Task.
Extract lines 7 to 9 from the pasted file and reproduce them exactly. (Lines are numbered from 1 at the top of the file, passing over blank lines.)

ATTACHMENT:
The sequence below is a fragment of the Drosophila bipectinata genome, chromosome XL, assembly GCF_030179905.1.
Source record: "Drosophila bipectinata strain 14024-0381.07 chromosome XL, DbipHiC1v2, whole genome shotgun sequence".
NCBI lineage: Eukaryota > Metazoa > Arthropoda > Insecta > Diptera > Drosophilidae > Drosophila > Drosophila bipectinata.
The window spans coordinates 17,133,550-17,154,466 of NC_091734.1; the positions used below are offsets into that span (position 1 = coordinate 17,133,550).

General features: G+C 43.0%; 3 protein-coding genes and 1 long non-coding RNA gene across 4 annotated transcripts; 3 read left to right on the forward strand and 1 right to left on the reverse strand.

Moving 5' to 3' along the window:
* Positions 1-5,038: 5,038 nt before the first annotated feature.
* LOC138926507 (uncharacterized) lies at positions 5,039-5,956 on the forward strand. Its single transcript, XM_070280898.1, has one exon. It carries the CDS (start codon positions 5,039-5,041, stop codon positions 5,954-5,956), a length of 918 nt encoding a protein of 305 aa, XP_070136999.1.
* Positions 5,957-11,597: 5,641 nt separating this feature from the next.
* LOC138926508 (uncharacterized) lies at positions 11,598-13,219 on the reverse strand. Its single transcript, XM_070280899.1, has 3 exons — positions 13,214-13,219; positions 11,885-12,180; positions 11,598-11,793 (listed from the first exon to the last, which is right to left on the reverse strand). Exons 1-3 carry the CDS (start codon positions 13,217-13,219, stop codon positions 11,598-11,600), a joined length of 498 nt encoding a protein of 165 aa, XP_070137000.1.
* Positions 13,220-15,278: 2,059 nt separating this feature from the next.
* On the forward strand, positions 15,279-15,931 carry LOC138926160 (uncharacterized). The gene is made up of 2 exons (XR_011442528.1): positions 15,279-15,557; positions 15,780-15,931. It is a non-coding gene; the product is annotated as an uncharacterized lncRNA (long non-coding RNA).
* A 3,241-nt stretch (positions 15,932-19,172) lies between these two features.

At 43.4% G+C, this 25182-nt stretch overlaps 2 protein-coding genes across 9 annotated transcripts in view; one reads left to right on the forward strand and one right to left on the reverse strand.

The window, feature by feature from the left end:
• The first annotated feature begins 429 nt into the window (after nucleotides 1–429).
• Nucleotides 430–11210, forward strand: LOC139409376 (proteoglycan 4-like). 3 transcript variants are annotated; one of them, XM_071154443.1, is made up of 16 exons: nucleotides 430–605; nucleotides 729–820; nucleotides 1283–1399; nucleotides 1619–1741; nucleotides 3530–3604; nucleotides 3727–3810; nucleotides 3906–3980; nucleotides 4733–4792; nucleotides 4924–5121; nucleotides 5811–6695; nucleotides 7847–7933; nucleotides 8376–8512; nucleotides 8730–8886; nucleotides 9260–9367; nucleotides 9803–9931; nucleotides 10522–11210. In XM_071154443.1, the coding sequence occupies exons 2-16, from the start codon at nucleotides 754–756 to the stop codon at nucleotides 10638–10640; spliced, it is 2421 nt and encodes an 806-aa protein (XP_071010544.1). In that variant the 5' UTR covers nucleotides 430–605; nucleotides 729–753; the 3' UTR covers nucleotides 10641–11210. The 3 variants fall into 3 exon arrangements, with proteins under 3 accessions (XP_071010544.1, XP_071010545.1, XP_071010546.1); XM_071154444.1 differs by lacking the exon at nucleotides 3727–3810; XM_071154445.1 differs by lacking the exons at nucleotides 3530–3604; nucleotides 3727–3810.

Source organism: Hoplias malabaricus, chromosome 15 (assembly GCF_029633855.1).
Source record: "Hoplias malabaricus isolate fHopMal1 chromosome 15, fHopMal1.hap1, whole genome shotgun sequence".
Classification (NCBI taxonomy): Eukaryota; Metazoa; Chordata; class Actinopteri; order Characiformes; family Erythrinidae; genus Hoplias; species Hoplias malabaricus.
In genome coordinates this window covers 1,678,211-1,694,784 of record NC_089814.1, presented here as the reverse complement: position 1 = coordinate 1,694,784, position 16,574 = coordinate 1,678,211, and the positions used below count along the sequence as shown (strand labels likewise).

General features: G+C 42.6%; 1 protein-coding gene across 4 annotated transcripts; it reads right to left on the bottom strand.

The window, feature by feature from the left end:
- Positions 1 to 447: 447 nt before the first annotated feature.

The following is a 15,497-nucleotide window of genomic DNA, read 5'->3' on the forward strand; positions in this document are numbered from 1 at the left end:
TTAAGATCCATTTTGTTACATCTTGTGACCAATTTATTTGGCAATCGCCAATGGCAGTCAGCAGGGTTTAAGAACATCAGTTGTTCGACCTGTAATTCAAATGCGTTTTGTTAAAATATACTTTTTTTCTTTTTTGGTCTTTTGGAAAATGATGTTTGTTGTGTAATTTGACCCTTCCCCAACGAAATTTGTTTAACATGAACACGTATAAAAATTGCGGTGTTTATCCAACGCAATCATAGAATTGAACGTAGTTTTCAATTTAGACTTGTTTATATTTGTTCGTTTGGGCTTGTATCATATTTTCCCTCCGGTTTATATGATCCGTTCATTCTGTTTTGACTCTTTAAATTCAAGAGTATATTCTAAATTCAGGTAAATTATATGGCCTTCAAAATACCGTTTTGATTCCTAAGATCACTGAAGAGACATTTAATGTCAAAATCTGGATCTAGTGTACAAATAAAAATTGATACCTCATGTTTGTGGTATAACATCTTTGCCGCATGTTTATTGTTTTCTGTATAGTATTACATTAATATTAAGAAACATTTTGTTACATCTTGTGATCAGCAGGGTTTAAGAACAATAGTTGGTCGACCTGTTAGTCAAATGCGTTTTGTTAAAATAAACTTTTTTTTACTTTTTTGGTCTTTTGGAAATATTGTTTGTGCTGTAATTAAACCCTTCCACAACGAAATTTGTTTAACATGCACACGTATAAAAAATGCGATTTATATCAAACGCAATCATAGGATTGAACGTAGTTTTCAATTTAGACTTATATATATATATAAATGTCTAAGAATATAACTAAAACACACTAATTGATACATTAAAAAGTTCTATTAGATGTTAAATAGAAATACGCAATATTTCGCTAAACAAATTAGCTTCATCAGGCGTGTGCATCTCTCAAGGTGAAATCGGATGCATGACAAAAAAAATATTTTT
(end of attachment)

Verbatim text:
* Positions 1-5,038: 5,038 nt before the first annotated feature.
* LOC138926507 (uncharacterized) lies at positions 5,039-5,956 on the forward strand. Its single transcript, XM_070280898.1, has one exon. It carries the CDS (start codon positions 5,039-5,041, stop codon positions 5,954-5,956), a length of 918 nt encoding a protein of 305 aa, XP_070136999.1.
* Positions 5,957-11,597: 5,641 nt separating this feature from the next.